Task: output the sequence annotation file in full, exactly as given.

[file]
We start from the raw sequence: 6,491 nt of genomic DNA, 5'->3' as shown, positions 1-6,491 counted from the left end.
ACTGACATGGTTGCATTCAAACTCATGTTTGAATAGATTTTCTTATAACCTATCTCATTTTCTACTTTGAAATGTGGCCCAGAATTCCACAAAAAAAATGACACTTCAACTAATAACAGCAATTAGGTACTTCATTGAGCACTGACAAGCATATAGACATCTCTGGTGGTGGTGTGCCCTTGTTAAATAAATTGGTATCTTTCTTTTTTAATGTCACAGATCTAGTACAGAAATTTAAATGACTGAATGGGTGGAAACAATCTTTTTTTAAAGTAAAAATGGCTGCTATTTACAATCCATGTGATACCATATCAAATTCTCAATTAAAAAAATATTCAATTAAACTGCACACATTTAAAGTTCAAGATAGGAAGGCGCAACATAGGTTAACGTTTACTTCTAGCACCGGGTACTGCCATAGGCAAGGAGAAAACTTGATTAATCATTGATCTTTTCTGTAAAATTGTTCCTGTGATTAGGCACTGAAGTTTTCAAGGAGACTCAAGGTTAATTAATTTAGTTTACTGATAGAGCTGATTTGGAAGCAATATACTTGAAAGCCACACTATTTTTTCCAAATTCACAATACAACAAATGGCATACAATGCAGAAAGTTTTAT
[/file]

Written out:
We start from the raw sequence: 6,491 nt of genomic DNA, 5'->3' as shown, positions 1-6,491 counted from the left end.
ACTGACATGGTTGCATTCAAACTCATGTTTGAATAGATTTTCTTATAACCTATCTCATTTTCTACTTTGAAATGTGGCCCAGAATTCCACAAAAAAAATGACACTTCAACTAATAACAGCAATTAGGTACTTCATTGAGCACTGACAAGCATATAGACATCTCTGGTGGTGGTGTGCCCTTGTTAAATAAATTGGTATCTTTCTTTTTTAATGTCACAGATCTAGTACAGAAATTTAAATGACTGAATGGGTGGAAACAATCTTTTTTTAAAGTAAAAATGGCTGCTATTTACAATCCATGTGATACCATATCAAATTCTCAATTAAAAAAATATTCAATTAAACTGCACACATTTAAAGTTCAAGATAGGAAGGCGCAACATAGGTTAACGTTTACTTCTAGCACCGGGTACTGCCATAGGCAAGGAGAAAACTTGATTAATCATTGATCTTTTCTGTAAAATTGTTCCTGTGATTAGGCACTGAAGTTTTCAAGGAGACTCAAGGTTAATTAATTTAGTTTACTGATAGAGCTGATTTGGAAGCAATATACTTGAAAGCCACACTATTTTTTCCAAATTCACAATACAACAAATGGCATACAATGCAGAAAGTTTTAT